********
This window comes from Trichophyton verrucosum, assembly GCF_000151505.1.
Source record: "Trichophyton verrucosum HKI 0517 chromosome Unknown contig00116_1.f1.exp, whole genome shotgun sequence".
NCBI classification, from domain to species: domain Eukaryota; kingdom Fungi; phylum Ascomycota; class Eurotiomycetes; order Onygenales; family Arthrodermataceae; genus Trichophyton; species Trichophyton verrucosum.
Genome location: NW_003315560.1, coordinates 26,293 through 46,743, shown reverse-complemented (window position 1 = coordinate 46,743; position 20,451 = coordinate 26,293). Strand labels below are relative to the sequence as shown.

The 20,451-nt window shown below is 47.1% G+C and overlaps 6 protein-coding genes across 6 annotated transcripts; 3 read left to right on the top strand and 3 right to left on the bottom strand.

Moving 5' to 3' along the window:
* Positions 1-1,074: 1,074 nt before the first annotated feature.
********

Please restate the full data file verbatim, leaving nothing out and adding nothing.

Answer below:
This window comes from Trichophyton verrucosum, assembly GCF_000151505.1.
Source record: "Trichophyton verrucosum HKI 0517 chromosome Unknown contig00116_1.f1.exp, whole genome shotgun sequence".
NCBI classification, from domain to species: domain Eukaryota; kingdom Fungi; phylum Ascomycota; class Eurotiomycetes; order Onygenales; family Arthrodermataceae; genus Trichophyton; species Trichophyton verrucosum.
Genome location: NW_003315560.1, coordinates 26,293 through 46,743, shown reverse-complemented (window position 1 = coordinate 46,743; position 20,451 = coordinate 26,293). Strand labels below are relative to the sequence as shown.

The 20,451-nt window shown below is 47.1% G+C and overlaps 6 protein-coding genes across 6 annotated transcripts; 3 read left to right on the top strand and 3 right to left on the bottom strand.

Moving 5' to 3' along the window:
* Positions 1-1,074: 1,074 nt before the first annotated feature.